So I imagine that we have a collection of lessons and a collection of assessments, and probably all or many of these are very short, like one question or a two-minute "lecture". (I'm not entirely sure that lessons and assessments really belong in separate bins; it might be better to have them all be together as "activities" or something to that effect.) And there's an internal space of concepts or proficiencies. This could be set up explicitly like "able to multiply six by seven" or "knows what thesaurus means" or "can find Atlanta on a map", or it could be completely generated by a machine learning algorithm and not necessarily correspond to our ideas of what the component skills are. The main point is that it will be more complicated than one value representing "skill in math" or something like that, the way your chess rating represents "skill in chess". But the system would learn based on user interactions that, for example, a student who can't do this also can't do that, or can do this but only after first doing that, and so on, so that a dynamic adaptive progression can be made for each student, and change as the student works.
I also think such a system would do well to incorporate ideas of carefully spaced repetition for maximizing retention in memory. Often a few repetitions at the right intervals are better than many repetitions in one bunch.
This is the outline of what I think could be a very good system for delivering real differentiated instruction in a way that scales across all students and can raise them all to very high levels of competency in basic skills. I think such an approach should be balanced with work on high-level rich tasks that build a whole suite of different skills, and I think it is in that realm that the importance of classroom teachers lies. In terms of time-share, I think it might be something like 30% individual work with technology, 70% collaborative project type work. (I think I'm not far off from what Khan has said on this.) (For one thing, the mental demands that this kind of computer work makes are very high. You can't just space out in the back of the room.)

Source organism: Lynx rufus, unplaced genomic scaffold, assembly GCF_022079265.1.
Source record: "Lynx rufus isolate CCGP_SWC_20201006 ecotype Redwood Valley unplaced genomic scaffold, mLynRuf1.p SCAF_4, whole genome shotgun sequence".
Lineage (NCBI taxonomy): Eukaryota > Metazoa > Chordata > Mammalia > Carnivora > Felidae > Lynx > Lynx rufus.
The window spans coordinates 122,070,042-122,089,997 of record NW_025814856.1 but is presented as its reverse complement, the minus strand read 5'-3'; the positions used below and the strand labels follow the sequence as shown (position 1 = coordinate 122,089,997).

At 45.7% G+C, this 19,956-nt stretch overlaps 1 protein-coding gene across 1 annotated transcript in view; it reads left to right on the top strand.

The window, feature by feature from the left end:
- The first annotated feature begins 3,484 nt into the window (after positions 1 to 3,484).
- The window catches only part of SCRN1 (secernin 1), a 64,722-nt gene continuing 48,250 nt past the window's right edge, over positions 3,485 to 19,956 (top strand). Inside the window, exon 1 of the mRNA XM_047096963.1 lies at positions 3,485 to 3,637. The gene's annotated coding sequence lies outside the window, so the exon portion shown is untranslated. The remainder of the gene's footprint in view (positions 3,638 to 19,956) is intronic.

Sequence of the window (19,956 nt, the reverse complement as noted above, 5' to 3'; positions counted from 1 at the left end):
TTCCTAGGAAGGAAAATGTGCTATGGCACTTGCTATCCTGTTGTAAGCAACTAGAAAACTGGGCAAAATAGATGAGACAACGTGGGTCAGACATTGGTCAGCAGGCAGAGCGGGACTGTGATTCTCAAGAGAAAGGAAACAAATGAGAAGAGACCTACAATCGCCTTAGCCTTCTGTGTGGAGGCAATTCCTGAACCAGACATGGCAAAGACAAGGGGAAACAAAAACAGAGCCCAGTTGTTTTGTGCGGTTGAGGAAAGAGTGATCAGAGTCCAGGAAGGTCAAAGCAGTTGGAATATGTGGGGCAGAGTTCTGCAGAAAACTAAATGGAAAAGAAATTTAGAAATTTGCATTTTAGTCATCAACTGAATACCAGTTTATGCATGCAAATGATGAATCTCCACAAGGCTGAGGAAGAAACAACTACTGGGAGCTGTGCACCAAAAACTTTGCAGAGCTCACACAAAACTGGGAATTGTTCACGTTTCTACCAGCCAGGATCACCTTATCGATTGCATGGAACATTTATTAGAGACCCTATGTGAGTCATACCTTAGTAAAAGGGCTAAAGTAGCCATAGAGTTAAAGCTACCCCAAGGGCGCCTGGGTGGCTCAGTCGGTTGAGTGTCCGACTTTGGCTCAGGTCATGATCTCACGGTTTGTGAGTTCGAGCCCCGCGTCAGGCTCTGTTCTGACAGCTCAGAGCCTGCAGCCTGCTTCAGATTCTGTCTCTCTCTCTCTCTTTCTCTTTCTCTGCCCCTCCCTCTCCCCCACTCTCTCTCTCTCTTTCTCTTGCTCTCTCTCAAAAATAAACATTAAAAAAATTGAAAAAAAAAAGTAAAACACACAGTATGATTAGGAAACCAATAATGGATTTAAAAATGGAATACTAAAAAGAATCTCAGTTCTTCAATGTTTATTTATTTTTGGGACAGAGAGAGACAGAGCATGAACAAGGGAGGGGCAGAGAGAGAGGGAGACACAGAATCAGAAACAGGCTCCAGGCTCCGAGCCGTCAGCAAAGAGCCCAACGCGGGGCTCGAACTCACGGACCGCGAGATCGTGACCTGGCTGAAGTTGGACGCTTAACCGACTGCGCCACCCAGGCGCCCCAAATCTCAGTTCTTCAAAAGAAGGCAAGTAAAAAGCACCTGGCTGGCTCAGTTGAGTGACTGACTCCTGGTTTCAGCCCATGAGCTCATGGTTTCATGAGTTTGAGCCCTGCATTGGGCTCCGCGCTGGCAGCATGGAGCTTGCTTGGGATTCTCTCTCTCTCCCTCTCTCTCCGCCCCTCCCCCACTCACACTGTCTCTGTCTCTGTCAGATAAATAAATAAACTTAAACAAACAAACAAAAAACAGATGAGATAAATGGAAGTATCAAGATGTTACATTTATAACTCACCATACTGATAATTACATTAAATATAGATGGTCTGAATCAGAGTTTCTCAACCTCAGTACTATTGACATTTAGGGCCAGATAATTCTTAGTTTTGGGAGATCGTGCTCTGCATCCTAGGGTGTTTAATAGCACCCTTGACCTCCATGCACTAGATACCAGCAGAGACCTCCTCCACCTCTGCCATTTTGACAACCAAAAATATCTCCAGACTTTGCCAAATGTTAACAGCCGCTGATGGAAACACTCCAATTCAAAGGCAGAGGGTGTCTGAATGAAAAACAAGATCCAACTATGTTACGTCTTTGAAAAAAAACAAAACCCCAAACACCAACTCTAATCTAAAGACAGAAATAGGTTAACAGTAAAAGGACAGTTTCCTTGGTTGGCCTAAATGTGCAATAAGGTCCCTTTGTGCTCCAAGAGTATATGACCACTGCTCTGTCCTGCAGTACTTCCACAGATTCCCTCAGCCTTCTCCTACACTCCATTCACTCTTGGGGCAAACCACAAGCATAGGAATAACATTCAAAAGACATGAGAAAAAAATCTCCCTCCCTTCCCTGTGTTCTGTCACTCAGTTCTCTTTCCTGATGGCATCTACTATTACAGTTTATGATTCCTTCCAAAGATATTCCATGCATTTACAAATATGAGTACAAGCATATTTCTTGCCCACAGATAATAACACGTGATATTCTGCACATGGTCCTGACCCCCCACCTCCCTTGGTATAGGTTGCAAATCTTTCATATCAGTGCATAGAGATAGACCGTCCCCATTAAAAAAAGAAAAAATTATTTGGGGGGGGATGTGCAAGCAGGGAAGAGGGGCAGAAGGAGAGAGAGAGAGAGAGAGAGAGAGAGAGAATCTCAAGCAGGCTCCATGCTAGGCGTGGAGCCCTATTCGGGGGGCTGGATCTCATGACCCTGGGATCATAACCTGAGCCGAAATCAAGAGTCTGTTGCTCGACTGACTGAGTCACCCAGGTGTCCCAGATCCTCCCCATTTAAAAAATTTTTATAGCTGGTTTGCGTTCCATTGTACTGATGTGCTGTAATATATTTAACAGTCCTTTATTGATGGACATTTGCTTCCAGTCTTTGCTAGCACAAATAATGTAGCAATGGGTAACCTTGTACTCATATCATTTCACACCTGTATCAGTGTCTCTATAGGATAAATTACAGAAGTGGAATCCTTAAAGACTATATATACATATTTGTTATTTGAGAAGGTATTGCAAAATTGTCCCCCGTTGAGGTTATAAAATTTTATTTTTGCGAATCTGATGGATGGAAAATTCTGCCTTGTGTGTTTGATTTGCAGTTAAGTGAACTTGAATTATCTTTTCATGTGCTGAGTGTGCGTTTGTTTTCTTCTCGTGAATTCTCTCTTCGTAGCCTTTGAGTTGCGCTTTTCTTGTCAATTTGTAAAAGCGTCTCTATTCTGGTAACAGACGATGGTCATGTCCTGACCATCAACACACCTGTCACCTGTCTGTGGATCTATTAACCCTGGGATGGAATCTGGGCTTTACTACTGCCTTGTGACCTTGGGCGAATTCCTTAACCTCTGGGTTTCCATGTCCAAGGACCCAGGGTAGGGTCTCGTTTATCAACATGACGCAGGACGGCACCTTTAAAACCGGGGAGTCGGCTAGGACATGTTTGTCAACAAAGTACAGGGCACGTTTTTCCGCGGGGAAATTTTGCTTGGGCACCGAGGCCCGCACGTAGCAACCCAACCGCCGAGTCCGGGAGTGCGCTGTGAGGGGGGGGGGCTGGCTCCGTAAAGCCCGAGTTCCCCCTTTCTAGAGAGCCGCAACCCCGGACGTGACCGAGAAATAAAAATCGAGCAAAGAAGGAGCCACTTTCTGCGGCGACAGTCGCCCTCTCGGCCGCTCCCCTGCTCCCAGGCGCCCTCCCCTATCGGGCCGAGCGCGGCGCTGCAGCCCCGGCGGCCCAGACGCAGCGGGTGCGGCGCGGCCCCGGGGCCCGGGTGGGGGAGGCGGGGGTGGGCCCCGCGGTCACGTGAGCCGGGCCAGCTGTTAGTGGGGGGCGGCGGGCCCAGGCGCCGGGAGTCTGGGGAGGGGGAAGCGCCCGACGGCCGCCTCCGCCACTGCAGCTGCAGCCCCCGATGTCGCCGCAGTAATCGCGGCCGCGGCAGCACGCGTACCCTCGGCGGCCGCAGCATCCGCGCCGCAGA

I think that Delta and many similar projects are steps in the right direction toward enabling this kind of education, but I think there is a big missing piece and that piece is the kind of artificial intelligence approach that I outlined. So here's check-in number two: does it make sense, what I'm saying? Do you think it could be done? I think it would require a novel architecture, of course, but I think a lot of the components of Delta could fit into that architecture. What do you think would be the main hurdles of building something like this?
I think I sent you this link already: http://www.learningregistry.org/about because I think that project could also help form some of the content guts of a system like this. There is a lot of educational content out there, but solving the problem of getting that content to students at exactly the right time and evaluating whether they understand it is a difficult problem. It is a problem that I think could be solved by an approach like the one I'm describing. It looks like they have a name for systems of this type: a "learning management system".
added 2012.3.5: My best guess at what junyo is up to, with one of the founders of School of One, is that they're doing the big data machine learning data analysis buzzword xyz work toward some of the goals that I've mentioned for next-generation LMS.